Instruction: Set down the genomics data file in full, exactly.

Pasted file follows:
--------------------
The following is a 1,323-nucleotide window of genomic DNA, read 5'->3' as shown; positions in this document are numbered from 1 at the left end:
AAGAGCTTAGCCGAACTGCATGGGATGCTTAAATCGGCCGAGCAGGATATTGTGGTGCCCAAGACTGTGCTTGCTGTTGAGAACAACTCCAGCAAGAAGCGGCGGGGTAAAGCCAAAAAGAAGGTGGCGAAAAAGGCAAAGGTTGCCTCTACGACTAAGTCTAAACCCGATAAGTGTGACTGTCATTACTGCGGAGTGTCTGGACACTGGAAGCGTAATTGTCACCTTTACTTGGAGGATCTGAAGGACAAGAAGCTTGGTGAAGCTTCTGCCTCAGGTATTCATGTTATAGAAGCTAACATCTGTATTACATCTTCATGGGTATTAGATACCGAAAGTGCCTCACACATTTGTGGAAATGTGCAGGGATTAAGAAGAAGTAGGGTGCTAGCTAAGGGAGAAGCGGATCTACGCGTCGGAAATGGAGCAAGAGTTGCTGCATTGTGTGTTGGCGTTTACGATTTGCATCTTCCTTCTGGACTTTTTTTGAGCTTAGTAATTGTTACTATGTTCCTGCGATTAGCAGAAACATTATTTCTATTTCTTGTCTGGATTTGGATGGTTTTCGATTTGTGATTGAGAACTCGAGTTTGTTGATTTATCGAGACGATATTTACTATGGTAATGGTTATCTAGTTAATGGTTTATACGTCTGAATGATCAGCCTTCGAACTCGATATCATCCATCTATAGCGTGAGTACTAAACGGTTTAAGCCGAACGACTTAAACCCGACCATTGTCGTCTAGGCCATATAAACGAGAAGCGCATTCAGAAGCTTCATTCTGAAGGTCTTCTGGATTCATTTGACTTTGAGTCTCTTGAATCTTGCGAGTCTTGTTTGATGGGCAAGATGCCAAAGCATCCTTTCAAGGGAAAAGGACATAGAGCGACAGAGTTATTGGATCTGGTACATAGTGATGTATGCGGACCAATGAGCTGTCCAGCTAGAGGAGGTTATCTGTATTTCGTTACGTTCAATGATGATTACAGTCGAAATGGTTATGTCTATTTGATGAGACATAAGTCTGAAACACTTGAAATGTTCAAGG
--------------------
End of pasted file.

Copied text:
The following is a 1,323-nucleotide window of genomic DNA, read 5'->3' as shown; positions in this document are numbered from 1 at the left end:
AAGAGCTTAGCCGAACTGCATGGGATGCTTAAATCGGCCGAGCAGGATATTGTGGTGCCCAAGACTGTGCTTGCTGTTGAGAACAACTCCAGCAAGAAGCGGCGGGGTAAAGCCAAAAAGAAGGTGGCGAAAAAGGCAAAGGTTGCCTCTACGACTAAGTCTAAACCCGATAAGTGTGACTGTCATTACTGCGGAGTGTCTGGACACTGGAAGCGTAATTGTCACCTTTACTTGGAGGATCTGAAGGACAAGAAGCTTGGTGAAGCTTCTGCCTCAGGTATTCATGTTATAGAAGCTAACATCTGTATTACATCTTCATGGGTATTAGATACCGAAAGTGCCTCACACATTTGTGGAAATGTGCAGGGATTAAGAAGAAGTAGGGTGCTAGCTAAGGGAGAAGCGGATCTACGCGTCGGAAATGGAGCAAGAGTTGCTGCATTGTGTGTTGGCGTTTACGATTTGCATCTTCCTTCTGGACTTTTTTTGAGCTTAGTAATTGTTACTATGTTCCTGCGATTAGCAGAAACATTATTTCTATTTCTTGTCTGGATTTGGATGGTTTTCGATTTGTGATTGAGAACTCGAGTTTGTTGATTTATCGAGACGATATTTACTATGGTAATGGTTATCTAGTTAATGGTTTATACGTCTGAATGATCAGCCTTCGAACTCGATATCATCCATCTATAGCGTGAGTACTAAACGGTTTAAGCCGAACGACTTAAACCCGACCATTGTCGTCTAGGCCATATAAACGAGAAGCGCATTCAGAAGCTTCATTCTGAAGGTCTTCTGGATTCATTTGACTTTGAGTCTCTTGAATCTTGCGAGTCTTGTTTGATGGGCAAGATGCCAAAGCATCCTTTCAAGGGAAAAGGACATAGAGCGACAGAGTTATTGGATCTGGTACATAGTGATGTATGCGGACCAATGAGCTGTCCAGCTAGAGGAGGTTATCTGTATTTCGTTACGTTCAATGATGATTACAGTCGAAATGGTTATGTCTATTTGATGAGACATAAGTCTGAAACACTTGAAATGTTCAAGG